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05 January 2004

Afghan Delegates Approve Country's First Constitution Since 1964

Document provides for strong presidency and two-chamber national assembly

By Stephen Kaufman

Washington File Staff Writer

Washington -- Afghanistan's Constitutional Loya Jirga (Grand Assembly) approved a 162-article constitution January 4 establishing a presidential system of government with a bicameral legislature and paving the way for national elections later in 2004.

The approval came after three weeks of meetings in Kabul during which 502 men and women delegates, representing Afghanistan's various ethnic groups and geographic regions, debated and made compromises on a draft document before approving it by acclamation.

U.S. President George Bush congratulated the Afghan people for taking "a historic step forward" with the adoption of the new constitution. In a statement released by the White House January 4, Bush said a democratic Afghanistan "will serve the interests and just aspirations of all of the Afghan people and help ensure that terror finds no further refuge in that proud land."

United Nations Secretary General Kofi Annan also praised the agreement on the new constitution, Afghanistan's first since 1964, and congratulated the loya jirga delegates for completing a "difficult and complex process."

"This historic achievement represents the determination of the Afghan people to see their country transition to a stable and democratic State," he said in a U.N. statement issued January 4.

According to an article published January 4 by the Institute for War and Peace Reporting (IWPR), the final version of the constitution contains approximately 40 changes from the original draft that was presented at the opening of the assembly December 14.

However, the fundamental principle of having an Islamic government accountable to its citizens was upheld. According to the final document, Afghanistan will have a civil law system, but no law "can be contrary to the beliefs and provisions of the sacred religion of Islam."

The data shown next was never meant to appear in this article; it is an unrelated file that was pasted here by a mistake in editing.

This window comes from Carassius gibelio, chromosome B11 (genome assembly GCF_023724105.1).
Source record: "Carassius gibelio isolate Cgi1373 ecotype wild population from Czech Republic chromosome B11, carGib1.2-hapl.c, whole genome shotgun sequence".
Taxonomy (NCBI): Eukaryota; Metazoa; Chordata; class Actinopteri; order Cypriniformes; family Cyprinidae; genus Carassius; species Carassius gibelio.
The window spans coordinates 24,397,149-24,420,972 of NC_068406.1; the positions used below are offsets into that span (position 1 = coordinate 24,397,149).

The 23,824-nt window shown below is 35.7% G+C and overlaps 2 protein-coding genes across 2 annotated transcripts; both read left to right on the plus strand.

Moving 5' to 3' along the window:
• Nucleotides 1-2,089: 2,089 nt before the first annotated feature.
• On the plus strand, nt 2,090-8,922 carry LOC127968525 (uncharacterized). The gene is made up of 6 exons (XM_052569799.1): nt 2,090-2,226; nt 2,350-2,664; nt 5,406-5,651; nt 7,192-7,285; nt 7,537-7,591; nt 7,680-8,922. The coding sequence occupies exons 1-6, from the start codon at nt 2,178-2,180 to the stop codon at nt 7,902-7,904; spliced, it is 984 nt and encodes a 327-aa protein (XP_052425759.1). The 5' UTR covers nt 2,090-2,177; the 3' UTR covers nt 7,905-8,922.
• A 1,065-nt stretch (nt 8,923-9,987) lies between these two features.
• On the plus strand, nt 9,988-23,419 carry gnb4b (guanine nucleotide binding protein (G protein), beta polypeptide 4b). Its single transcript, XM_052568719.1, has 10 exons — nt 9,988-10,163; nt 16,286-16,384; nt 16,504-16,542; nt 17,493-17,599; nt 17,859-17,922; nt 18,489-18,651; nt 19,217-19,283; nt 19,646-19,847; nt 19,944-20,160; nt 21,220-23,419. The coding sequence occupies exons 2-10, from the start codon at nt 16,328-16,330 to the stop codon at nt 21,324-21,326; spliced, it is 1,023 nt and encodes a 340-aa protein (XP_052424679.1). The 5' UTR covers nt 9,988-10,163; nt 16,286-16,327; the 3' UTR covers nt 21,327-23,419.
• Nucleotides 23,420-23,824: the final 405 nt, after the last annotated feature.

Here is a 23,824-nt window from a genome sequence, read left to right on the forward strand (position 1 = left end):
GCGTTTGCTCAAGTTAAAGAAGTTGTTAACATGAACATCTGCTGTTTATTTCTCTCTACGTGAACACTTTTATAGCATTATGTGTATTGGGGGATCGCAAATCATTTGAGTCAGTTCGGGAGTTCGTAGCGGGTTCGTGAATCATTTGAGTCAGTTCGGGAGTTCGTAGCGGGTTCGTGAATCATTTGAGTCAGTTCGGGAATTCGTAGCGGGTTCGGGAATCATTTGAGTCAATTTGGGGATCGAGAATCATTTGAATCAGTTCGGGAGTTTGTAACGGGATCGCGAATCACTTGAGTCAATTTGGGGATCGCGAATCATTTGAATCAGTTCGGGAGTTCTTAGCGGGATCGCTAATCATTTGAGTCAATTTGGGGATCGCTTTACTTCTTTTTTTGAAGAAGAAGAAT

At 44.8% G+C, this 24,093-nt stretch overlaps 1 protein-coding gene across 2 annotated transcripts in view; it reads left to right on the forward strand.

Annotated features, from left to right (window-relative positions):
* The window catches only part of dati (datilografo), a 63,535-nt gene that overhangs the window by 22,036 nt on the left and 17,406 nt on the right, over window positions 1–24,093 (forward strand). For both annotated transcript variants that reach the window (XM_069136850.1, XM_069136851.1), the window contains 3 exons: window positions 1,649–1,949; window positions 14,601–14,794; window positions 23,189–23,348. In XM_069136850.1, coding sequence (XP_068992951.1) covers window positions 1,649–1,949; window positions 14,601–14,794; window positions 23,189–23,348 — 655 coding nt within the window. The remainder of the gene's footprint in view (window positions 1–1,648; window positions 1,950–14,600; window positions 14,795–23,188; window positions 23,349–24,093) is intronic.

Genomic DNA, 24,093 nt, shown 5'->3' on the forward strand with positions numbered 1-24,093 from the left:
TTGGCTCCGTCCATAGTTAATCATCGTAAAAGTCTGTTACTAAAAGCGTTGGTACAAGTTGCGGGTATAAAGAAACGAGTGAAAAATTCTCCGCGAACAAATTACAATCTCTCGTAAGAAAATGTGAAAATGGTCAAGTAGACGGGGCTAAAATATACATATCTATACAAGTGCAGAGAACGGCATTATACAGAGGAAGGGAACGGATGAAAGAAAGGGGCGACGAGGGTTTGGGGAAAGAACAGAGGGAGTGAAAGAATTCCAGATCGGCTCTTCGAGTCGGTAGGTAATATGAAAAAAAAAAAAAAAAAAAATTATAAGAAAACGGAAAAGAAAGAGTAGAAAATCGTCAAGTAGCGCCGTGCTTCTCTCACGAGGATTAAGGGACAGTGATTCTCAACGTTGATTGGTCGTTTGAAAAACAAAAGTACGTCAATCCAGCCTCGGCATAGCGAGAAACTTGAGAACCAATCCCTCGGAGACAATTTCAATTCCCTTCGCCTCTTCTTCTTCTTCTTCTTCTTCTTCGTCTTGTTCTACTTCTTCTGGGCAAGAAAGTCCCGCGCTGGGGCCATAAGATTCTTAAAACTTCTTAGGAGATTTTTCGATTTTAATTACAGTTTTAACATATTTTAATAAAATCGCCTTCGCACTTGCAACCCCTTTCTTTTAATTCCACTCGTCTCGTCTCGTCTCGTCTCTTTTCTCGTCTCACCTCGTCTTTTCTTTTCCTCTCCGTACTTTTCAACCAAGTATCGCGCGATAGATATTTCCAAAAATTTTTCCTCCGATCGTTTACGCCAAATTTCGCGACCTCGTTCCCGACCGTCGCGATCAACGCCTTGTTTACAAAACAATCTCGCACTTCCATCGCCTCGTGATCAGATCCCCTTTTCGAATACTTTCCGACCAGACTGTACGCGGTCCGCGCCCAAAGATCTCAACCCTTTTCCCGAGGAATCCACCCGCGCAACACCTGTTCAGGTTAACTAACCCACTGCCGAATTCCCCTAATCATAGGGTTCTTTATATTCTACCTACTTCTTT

According to the IWPR article, Afghanistan will have a directly elected president, two vice-presidents, and a two-chamber national assembly, comprised of the Wolesi Jirga (House of the People), and the Meshrano Jirga (House of Elders).

National elections for the presidency are tentatively scheduled for June 2004, as stipulated in the 2001 Bonn Agreement, and the constitution adds that "every effort shall be made" to elect the assembly at the same time. Afghan women were specifically given equal rights with men in the final document and at least two women from each province will be elected to the Wolesi Jirga, meaning they will comprise 25 percent of the lower house of the assembly.

The Afghan president will also appoint two representatives of the physically disabled and two members of the country's Kuchi nomads to the Meshrano Jirga.

The constitution recognizes fourteen different ethnic groups in the country and enacts a last-minute compromise on the country's official languages, with Dari and Pashtu being used all over Afghanistan, while six other languages, including Uzbek and Turkman, may be used in regions where they are spoken by the majority of the population.

The document also outlaws the formation of political parties according to ethnic, religious or geographic identity in an effort to reduce factionalism.

According to a January 5 New York Times article, U.N. Special Representative Lakhdar Brahimi, along with U.S. Ambassador Zalmay Khalilzad helped negotiate last-minute compromises between the delegates.

"Is the Constitution perfect? Probably not," Mr. Brahimi reportedly told delegates. "Will it be criticized? I feel it will be, inside Afghanistan and outside Afghanistan. But you have every reason to be proud and see this as a new source of hope."

In a January 4 statement to the delegates that was read on Afghan television, Ambassador Khalilzad described the document as "one of the most enlightened constitutions in the Islamic world."

"Even though you had many problems, you took advantage of the opportunity to draft a new constitution with a strong and democratic base. Through this, you evidently showed the people of the world that you are determined to establish a moderate government and society," said Khalilzad, adding that the international community "knows that you want to have a peaceful and democratic country after over 20 years of torment and pains."

(The Washington File is a product of the Bureau of International Information Programs, U.S. Department of State. Web site:

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